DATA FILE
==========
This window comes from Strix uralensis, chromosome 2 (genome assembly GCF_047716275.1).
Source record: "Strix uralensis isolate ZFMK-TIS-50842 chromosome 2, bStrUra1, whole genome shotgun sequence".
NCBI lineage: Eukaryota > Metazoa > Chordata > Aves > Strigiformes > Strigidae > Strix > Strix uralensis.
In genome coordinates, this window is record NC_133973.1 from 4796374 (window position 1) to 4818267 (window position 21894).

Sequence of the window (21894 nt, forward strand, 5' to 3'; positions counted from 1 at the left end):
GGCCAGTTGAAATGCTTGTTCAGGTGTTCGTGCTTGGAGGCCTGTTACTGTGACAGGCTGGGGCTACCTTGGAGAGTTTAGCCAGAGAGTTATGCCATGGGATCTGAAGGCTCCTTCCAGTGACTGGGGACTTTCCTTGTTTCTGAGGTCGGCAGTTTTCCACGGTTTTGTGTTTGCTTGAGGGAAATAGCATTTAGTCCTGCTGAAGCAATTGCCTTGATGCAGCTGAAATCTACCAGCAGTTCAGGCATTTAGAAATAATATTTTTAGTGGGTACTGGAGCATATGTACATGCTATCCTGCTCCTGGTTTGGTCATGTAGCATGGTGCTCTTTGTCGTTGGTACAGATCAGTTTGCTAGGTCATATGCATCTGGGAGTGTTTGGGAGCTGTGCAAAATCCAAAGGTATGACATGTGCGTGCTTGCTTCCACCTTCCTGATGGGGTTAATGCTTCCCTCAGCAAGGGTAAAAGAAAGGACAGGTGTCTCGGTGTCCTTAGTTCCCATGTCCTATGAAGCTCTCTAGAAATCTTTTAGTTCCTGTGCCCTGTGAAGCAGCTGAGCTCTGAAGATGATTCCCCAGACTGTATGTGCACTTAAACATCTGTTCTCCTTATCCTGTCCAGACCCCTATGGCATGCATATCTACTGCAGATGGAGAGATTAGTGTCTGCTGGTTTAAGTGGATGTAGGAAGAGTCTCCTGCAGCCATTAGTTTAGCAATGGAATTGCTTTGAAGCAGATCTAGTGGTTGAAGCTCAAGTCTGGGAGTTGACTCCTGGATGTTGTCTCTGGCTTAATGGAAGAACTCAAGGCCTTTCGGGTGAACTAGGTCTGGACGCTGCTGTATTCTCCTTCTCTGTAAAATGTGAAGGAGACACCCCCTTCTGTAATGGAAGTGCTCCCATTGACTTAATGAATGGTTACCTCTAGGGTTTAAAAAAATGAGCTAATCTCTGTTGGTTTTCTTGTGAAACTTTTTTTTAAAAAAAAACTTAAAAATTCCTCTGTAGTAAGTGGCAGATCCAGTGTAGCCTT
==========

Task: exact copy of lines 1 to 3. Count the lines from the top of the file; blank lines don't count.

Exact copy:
This window comes from Strix uralensis, chromosome 2 (genome assembly GCF_047716275.1).
Source record: "Strix uralensis isolate ZFMK-TIS-50842 chromosome 2, bStrUra1, whole genome shotgun sequence".
NCBI lineage: Eukaryota > Metazoa > Chordata > Aves > Strigiformes > Strigidae > Strix > Strix uralensis.